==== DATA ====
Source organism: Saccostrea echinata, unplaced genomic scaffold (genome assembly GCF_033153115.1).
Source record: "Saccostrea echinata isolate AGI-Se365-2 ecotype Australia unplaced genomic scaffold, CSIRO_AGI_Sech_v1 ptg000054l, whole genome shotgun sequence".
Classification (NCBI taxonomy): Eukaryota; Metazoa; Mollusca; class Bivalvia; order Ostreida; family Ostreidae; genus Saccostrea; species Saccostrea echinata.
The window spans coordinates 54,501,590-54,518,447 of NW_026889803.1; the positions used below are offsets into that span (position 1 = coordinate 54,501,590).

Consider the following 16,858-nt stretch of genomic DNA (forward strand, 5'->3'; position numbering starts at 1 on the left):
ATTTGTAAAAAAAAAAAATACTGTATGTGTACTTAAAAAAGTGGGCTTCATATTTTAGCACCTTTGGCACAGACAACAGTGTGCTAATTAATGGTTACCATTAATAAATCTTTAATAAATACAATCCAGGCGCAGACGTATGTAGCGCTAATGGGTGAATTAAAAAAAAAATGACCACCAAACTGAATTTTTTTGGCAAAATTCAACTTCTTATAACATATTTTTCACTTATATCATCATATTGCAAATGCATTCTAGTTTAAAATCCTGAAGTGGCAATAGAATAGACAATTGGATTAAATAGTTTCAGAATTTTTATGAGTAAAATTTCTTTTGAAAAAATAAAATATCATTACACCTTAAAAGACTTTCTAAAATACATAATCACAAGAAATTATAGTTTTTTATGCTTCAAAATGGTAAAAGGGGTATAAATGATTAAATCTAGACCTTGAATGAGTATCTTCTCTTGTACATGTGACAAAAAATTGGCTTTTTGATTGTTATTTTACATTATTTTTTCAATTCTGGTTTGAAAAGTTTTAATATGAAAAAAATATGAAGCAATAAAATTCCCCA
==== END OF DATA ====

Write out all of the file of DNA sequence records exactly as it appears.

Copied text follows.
Source organism: Saccostrea echinata, unplaced genomic scaffold (genome assembly GCF_033153115.1).
Source record: "Saccostrea echinata isolate AGI-Se365-2 ecotype Australia unplaced genomic scaffold, CSIRO_AGI_Sech_v1 ptg000054l, whole genome shotgun sequence".
Classification (NCBI taxonomy): Eukaryota; Metazoa; Mollusca; class Bivalvia; order Ostreida; family Ostreidae; genus Saccostrea; species Saccostrea echinata.
The window spans coordinates 54,501,590-54,518,447 of NW_026889803.1; the positions used below are offsets into that span (position 1 = coordinate 54,501,590).

Consider the following 16,858-nt stretch of genomic DNA (forward strand, 5'->3'; position numbering starts at 1 on the left):
ATTTGTAAAAAAAAAAAATACTGTATGTGTACTTAAAAAAGTGGGCTTCATATTTTAGCACCTTTGGCACAGACAACAGTGTGCTAATTAATGGTTACCATTAATAAATCTTTAATAAATACAATCCAGGCGCAGACGTATGTAGCGCTAATGGGTGAATTAAAAAAAAAATGACCACCAAACTGAATTTTTTTGGCAAAATTCAACTTCTTATAACATATTTTTCACTTATATCATCATATTGCAAATGCATTCTAGTTTAAAATCCTGAAGTGGCAATAGAATAGACAATTGGATTAAATAGTTTCAGAATTTTTATGAGTAAAATTTCTTTTGAAAAAATAAAATATCATTACACCTTAAAAGACTTTCTAAAATACATAATCACAAGAAATTATAGTTTTTTATGCTTCAAAATGGTAAAAGGGGTATAAATGATTAAATCTAGACCTTGAATGAGTATCTTCTCTTGTACATGTGACAAAAAATTGGCTTTTTGATTGTTATTTTACATTATTTTTTCAATTCTGGTTTGAAAAGTTTTAATATGAAAAAAATATGAAGCAATAAAATTCCCCA